How to Not Get Married in an Entire Series
In the Warner Bros. series The Adventures of Torchy Blane, the heroine is a fast-talking, fearless, ambitious, often unethical ace reporter for the New York Star. Her boyfriend is detective Steven McBride, a big gorilla who is usually one or two steps behind in solving whatever murder Torchy is pursuing. The franchise is based on a very popular detective pulp series of the 1920s and '30s by Frederick Nebel called Kennedy of the Free Press, in which the ace reporter is male, a massive drunk, and not in love with Steve McBride.
There are nine Torchy Blane pictures in all, seven of them starring Warner character slugger, Glenda Farrell, with an odd, mid-series switch to Lola Lane, then back to Farrell, then finishing up with a blonde, bangs-free Jane Wyman in the final installment. Like many hour-ish long Warner Bros. fare of the time, the pictures are minimally produced, comfortably formulaic, and zippy in the dialog department.
The ingredients of this particular formula are:
The mysteries themselves aren't much, but I don't think suspense was a particularly high production priority for these dialog-driven character showcases. So attractive was Glenda Farrell's newspaperhound, that Superman co-creator Jerry Siegel was inspired to model Lois Lane on her Torchy Blane. You can see bits of Farrell in the Lois of the early comics, the few times Lois gets to say anything in the excellent 1940s Fleischer cartoons, and in Margot Kidder's Lois of the first (and my favorite) Superman (1978).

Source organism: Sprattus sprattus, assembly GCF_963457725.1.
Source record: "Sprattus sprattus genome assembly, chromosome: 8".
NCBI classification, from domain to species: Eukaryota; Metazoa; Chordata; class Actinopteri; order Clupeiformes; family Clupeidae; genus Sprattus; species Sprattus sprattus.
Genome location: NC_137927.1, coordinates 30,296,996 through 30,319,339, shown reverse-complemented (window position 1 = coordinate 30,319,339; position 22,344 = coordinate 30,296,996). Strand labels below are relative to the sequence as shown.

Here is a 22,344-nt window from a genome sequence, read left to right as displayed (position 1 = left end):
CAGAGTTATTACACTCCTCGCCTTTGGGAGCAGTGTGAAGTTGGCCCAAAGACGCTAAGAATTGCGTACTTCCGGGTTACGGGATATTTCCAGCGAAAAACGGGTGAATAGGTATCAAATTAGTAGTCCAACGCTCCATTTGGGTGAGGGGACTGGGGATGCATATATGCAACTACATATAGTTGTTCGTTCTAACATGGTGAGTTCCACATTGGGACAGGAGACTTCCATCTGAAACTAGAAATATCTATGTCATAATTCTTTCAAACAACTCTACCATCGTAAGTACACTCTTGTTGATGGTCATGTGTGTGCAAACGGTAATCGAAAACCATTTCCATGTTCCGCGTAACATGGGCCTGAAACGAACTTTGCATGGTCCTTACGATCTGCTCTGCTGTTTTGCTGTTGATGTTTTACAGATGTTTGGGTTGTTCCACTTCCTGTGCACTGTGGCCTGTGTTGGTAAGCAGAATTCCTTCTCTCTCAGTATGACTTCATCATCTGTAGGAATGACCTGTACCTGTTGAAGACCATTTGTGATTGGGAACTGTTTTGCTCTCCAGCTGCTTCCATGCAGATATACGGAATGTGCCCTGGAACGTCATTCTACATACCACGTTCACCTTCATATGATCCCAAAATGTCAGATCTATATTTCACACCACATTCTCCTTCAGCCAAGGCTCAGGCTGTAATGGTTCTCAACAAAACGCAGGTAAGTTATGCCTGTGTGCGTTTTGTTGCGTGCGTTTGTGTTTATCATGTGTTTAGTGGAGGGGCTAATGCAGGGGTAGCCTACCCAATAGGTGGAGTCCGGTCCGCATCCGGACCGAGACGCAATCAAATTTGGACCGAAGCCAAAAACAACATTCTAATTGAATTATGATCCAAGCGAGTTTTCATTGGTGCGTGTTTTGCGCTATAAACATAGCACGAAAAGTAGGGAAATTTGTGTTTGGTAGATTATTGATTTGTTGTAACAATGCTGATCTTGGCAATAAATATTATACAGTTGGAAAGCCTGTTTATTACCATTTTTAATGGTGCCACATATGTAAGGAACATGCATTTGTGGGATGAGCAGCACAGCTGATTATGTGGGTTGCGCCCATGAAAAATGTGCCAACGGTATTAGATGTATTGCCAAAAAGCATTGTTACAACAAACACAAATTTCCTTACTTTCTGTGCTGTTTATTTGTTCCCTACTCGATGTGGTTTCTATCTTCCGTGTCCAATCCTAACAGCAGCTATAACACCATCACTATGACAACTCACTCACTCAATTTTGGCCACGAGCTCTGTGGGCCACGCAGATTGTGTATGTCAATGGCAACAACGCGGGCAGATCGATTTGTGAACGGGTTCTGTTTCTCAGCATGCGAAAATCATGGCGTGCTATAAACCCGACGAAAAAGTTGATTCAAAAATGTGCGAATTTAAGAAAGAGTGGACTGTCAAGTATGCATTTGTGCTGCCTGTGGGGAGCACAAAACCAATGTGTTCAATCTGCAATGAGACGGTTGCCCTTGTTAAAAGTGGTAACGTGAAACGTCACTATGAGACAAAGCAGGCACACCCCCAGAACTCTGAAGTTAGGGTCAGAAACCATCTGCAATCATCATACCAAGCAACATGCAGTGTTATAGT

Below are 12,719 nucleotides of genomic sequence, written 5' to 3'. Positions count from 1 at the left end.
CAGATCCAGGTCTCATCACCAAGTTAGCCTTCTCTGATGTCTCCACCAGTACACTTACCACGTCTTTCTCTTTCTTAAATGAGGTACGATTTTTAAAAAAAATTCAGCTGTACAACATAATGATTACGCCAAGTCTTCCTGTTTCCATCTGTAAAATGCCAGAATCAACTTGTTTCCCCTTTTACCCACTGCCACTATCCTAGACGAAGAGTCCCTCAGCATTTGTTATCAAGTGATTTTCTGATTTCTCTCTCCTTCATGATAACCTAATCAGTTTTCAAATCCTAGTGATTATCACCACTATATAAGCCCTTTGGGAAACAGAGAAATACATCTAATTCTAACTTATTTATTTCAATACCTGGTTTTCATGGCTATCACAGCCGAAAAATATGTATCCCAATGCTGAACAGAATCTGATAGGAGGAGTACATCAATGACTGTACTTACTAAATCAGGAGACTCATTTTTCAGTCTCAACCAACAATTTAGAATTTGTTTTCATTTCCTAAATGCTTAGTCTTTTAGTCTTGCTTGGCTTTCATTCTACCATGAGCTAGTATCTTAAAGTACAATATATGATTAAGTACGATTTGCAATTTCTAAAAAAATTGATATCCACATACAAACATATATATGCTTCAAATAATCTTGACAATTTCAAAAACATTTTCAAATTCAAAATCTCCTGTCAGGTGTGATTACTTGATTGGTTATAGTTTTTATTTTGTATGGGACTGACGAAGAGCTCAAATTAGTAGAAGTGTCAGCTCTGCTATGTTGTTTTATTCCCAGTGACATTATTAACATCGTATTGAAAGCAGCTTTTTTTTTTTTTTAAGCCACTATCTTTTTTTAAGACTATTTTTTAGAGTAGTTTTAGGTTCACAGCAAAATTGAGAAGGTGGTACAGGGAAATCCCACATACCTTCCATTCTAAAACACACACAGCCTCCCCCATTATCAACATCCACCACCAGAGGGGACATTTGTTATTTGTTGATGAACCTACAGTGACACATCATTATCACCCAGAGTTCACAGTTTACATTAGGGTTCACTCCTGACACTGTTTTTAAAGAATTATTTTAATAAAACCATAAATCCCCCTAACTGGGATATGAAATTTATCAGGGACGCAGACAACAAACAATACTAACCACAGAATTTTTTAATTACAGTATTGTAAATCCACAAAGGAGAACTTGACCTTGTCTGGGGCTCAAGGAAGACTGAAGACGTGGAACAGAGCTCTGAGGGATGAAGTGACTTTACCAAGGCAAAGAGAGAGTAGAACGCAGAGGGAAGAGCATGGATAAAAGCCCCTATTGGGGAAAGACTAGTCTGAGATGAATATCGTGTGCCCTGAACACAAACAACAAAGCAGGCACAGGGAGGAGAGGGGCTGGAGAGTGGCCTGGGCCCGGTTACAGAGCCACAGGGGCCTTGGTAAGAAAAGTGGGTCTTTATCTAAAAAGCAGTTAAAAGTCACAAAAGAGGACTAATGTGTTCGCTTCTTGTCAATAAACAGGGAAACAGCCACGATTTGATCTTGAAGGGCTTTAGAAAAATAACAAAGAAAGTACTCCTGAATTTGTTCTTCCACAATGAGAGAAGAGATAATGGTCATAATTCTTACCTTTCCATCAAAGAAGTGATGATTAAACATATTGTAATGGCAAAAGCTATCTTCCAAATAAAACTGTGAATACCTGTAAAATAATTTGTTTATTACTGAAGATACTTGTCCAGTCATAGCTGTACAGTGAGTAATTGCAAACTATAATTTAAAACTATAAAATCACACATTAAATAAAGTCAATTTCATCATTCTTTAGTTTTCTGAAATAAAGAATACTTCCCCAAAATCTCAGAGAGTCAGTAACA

Some of these movies are better than others and most are fun and engaging with only one real clunker in the set (I'm talking to you, Torchy Blane in Panama). For my money, you can't go wrong with the first four and the last two.
Smart Blonde (1937)
As a series opener, you can't beat Smart Blonde for establishing its heroine as a driven, get-the-story-at-all-costs newshound. The first moments show Torchy in the back of a cab in hot pursuit alongside a speeding train telling the driver to pull over to the next crossing so she can jump out and swing onto the caboose with nothing but a business suit and carnation as luggage. Stopping only to straighten her skirt, she pauses to ask the conductor where to find Mr. Torgensen's compartment (she has no ticket, incidentally, just a whole lot of moxie) and plants herself across from this Mr. Torgensen, millionaire sports promoter, and charmingly interviews him about some upcoming deal. At their destination, Mr. Torgensen offers to drop Torchy at her newspaper and is promptly shot and killed right in front of her. Unfazed, Torchy runs into a phone booth (remember those?) and proceeds to dictate the whole story. And not a hair out of place.